Evolution Icon Evolution
Physics, Earth & Space Icon Physics, Earth & Space

“Junk” RNA Found to Encode Peptides That Regulate Fruit Fly Development

Advocates of intelligent design have long been skeptical of the claim that the majority of our genome is nonfunctional gibberish, a mere relic of our evolutionary past. Many of the key arguments for common ancestry are based around the supposition that certain loci of our genome are functionless. But the gaps in our knowledge of the genome (in which such supposition resides) are continually shrinking.

A recent paper published in Science by Kondo et al. reported on the discovery that some of the supposed “non-coding” regions of the RNA transcript actually actively encode for short peptides that regulate genes involved in Drosophila development.

According to the Abstract,

A substantial proportion of eukaryotic transcripts are considered to be noncoding RNAs because they contain only short open reading frames (sORFs). Recent findings suggest, however, that some sORFs encode small bioactive peptides. Here, we show that peptides of 11 to 32 amino acids encoded by the polished rice (pri) sORF gene control epidermal differentiation in Drosophila by modifying the transcription factor Shavenbaby (Svb). Pri peptides trigger the amino-terminal truncation of the Svb protein, which converts Svb from a repressor to an activator. Our results demonstrate that during Drosophila embryogenesis, Pri sORF peptides provide a strict temporal control to the transcriptional program of epidermal morphogenesis.

The paper states that,

We and others recently identified an evolutionarily conserved sORF gene, referred to as polished rice ( pri) or tarsal-less (tal) in Drosophila, and mille-pattes (mlpt) in Tribolium (9-11). primRNA is a polycistronic transcript that encodes four similar peptides, 1 to 32 amino acids in length, that play a redundant role in Drosophila embryogenesis (9, 10). Embryos that lack pri display prominent defects, including the absence of trichomes and aberrant tracheal architecture (9, 10). Reduced pri activity in imaginal development results in abnormal leg morphogenesis (10, 12). Similarly, mlpt knockdown in Tribolium leads to appendage defects and the transformation of segmental identity (11).

The gene containing the Short Open Reading Frame (sORF) is a polycistronic transcript (meaning it carries the information of several genes, which are translated into multiple proteins) from a gene called polished rice, so named because the flies that have a mutation in the gene lack characteristic hairs in the fly embryo which resemble grains of rice. The researchers found that this RNA transcript encodes for four short peptides, ranging from 1 to 32 amino acids long.

The researchers report their finding “that the polished rice peptides trigger the truncation of a protein called Shavenbaby, which regulates the development of the hairs.”

A related report by Nature News makes the following comment:

Short peptides could be lurking virtually anywhere in the genome, says Desplan. Sequence analysis suggests that DNA regions capable of encoding tiny peptides exist in front of many protein-coding genes, but few researchers believe that these regions are doing anything useful, he adds.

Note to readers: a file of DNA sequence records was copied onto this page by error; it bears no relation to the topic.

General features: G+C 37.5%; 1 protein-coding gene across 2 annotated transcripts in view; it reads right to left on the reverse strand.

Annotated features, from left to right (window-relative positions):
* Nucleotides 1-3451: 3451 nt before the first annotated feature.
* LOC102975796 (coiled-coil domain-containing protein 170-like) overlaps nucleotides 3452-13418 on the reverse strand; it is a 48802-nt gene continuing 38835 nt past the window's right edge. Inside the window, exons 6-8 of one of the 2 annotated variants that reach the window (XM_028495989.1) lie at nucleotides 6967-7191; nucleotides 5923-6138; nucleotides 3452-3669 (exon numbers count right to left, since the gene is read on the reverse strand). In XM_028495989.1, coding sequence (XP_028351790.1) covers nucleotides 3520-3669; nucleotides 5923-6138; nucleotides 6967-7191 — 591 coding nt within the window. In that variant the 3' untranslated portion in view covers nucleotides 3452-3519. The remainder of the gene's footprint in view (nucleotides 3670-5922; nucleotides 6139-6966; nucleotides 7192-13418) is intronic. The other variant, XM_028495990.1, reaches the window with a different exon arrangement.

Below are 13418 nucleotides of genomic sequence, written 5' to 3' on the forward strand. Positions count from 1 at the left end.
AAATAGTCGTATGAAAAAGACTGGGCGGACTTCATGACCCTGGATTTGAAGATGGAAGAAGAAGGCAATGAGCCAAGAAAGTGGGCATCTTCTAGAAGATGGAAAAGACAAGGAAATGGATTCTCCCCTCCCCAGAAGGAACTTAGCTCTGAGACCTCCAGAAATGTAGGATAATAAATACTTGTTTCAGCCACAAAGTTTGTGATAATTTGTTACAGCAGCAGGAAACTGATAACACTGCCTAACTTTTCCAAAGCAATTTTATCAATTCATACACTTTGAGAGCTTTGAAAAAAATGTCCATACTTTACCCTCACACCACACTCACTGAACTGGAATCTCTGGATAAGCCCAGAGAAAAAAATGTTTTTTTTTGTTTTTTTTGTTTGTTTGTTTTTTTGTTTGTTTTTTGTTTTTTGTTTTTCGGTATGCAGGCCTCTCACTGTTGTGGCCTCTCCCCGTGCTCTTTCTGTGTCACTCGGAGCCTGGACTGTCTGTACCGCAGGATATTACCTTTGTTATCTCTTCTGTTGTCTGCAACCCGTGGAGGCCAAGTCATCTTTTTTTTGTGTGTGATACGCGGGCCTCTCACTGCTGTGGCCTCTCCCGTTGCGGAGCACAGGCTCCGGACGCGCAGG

The article further comments,

Meanwhile, Gerstein notes that the polished rice peptides could also have implications for how we view pseudogenes, which have long been thought to be defunct relics of protein-coding genes. Pseudogenes often contain many signals that would stop protein synthesis and, as a result, could only encode short amino-acid chains. “Maybe this would provide a new way for pseudogenes to have some sort of function,” he says.

The researchers conclude,

Besides the mechanisms of epidermal differentiation, our studies suggest broader functions for Pri peptides. Although pri is also required for tracheal morphogenesis (9), we observed normaltrachea in svb mutant embryos (fig. S9), indicating that Pri peptides probably regulate additional developmental factors. Recent large-scale analyses indicate that thousands of unexplored transcripts are also probably encoding polypeptides of less than 100 amino acids in mice and humans (1, 21, 7). Future functional analyses should elucidate how small peptides encoded by transcripts improperly termed ncRNAs contribute to various biological processes including development and differentiation. [Emphasis mine]

Jonathan McLatchie

Resident Biologist & Fellow, Center for Science and Culture
Dr. Jonathan McLatchie holds a Bachelor's degree in Forensic Biology from the University of Strathclyde, a Masters (M.Res) degree in Evolutionary Biology from the University of Glasgow, a second Master's degree in Medical and Molecular Bioscience from Newcastle University, and a PhD in Evolutionary Biology from Newcastle University. Currently, Jonathan is an assistant professor of biology at Sattler College in Boston, Massachusetts. Jonathan has been interviewed on podcasts and radio shows including "Unbelievable?" on Premier Christian Radio, and many others. Jonathan has spoken internationally in Europe, North America, South Africa and Asia promoting the evidence of design in nature.



Junk DNAscience